Increased endothelial microparticles and oxidative stress at extreme altitude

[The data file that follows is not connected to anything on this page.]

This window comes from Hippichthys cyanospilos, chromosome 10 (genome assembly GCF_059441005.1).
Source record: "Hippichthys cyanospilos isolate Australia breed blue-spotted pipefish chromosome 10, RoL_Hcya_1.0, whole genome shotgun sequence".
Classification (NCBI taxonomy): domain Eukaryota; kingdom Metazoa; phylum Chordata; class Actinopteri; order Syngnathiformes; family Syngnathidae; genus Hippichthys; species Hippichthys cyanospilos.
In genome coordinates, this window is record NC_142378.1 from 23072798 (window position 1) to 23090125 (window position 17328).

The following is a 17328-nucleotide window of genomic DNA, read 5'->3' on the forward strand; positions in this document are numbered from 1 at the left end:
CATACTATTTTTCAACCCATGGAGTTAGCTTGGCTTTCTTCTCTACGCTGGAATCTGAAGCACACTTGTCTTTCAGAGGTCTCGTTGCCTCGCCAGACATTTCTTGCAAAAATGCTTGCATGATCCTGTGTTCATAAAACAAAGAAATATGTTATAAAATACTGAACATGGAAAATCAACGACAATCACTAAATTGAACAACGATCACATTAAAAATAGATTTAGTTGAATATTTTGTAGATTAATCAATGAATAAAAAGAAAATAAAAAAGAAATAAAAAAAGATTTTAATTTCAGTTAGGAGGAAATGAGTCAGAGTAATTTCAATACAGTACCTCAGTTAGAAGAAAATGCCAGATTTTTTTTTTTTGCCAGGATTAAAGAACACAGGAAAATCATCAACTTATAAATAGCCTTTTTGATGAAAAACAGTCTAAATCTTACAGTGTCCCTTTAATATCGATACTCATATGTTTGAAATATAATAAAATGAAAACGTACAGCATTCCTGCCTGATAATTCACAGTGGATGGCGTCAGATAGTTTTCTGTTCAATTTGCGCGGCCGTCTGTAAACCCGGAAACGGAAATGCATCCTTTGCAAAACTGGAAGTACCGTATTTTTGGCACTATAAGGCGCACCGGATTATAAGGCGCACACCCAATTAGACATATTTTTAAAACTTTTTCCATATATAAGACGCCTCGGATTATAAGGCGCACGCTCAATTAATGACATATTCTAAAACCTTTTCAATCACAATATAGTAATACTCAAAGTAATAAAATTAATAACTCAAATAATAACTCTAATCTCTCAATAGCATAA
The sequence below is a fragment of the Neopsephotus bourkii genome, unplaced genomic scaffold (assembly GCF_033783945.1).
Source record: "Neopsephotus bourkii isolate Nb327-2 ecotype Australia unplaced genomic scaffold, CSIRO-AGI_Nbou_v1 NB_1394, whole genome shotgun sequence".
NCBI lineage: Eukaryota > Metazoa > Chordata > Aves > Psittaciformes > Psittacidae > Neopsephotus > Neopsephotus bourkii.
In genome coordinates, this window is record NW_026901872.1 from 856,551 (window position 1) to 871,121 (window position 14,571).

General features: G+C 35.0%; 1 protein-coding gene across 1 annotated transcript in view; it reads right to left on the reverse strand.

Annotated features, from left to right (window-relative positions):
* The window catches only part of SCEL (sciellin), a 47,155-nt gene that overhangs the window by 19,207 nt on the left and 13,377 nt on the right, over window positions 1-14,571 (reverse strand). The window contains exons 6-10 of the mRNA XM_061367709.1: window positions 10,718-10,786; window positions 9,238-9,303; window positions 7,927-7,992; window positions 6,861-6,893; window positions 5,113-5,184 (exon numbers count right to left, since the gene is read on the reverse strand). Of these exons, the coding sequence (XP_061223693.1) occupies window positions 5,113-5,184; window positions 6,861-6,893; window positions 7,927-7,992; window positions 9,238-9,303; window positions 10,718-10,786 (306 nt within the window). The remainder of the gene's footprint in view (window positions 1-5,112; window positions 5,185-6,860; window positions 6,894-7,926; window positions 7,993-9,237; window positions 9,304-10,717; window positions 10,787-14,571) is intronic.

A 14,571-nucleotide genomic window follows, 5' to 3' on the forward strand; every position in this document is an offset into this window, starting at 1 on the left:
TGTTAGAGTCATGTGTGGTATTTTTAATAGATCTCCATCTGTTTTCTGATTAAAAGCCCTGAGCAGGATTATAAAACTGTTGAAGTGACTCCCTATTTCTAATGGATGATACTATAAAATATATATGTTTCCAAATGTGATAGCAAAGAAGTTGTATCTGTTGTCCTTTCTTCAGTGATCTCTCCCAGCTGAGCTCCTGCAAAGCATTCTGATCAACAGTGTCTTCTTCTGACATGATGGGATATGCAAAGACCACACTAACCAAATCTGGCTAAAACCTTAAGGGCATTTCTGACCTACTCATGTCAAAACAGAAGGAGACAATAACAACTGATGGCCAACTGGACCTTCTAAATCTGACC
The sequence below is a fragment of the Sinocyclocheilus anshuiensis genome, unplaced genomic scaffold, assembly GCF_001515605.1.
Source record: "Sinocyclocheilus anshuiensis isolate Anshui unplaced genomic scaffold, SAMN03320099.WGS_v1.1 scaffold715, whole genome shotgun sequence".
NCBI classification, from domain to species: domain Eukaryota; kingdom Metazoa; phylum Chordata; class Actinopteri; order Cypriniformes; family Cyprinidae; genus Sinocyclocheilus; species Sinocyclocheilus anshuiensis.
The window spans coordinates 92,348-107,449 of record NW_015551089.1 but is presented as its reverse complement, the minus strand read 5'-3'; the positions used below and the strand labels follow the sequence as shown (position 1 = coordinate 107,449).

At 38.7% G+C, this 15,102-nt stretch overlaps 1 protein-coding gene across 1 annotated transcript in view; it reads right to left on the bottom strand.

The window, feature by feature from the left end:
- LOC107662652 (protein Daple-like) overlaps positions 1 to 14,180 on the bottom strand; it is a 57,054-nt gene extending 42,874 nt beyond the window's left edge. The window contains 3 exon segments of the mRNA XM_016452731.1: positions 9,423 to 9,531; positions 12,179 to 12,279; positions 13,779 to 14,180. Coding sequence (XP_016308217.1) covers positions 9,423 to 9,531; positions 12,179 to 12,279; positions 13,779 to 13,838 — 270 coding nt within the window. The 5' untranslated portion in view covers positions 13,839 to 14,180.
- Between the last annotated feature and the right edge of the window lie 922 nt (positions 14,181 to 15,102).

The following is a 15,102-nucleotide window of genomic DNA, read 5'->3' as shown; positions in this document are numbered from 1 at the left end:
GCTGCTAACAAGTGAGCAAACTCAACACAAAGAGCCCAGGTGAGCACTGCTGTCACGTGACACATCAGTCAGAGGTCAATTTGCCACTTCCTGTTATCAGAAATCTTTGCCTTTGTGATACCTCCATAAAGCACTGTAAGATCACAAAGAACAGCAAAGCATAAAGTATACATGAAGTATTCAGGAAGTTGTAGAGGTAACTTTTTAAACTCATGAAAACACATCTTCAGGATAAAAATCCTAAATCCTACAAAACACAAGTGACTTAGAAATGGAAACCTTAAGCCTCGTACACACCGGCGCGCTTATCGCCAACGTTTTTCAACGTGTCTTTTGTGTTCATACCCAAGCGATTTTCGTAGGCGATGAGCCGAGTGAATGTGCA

INTRODUCTION Endothelial microparticles (EMP) are small membrane vesicles that originate from activated or apoptotic endothelial cells. Although the exact mechanism of EMP function is still relatively unknown, it has been shown that they modulate inflammatory processes, coagulation and vascular function. In this study we hypothesized that transient hypoxia may act as a trigger for the release of EMP into circulation. MATERIALS AND METHODS Fourteen healthy volunteers were subjected to transient normobaric hypoxia in an air-conditioned chamber simulating an oxygen concentration of a height of up to 5500 meters. Blood samples were evaluated for EMP using flow cytometry. RESULTS During the experiment oxygen concentration was adjusted to a value equivalent to a height of 5500 meters to achieve hypoxic conditions. Oxygen saturation decreased to 78% . At the final height a significant increase of CD31+/Annexin+ EMP levels was evident (increase from 0.03% ± 0.01% SEM to 0.12% ± 0.04% SEM, p = 0.0188). CONCLUSIONS These experimental results show that temporary hypoxic conditions can trigger the release of CD31+/ Annexin+ EMP also in healthy volunteers. In our previous studies we have shown that apoptotic bodies can confer pro-survival signals to cardiomyocytes during myocardial ischemia. Based on the experimental results of this current study we believe that the release of CD31+/Annexin+ EMP during hypoxia might act as an endogenous survival signal.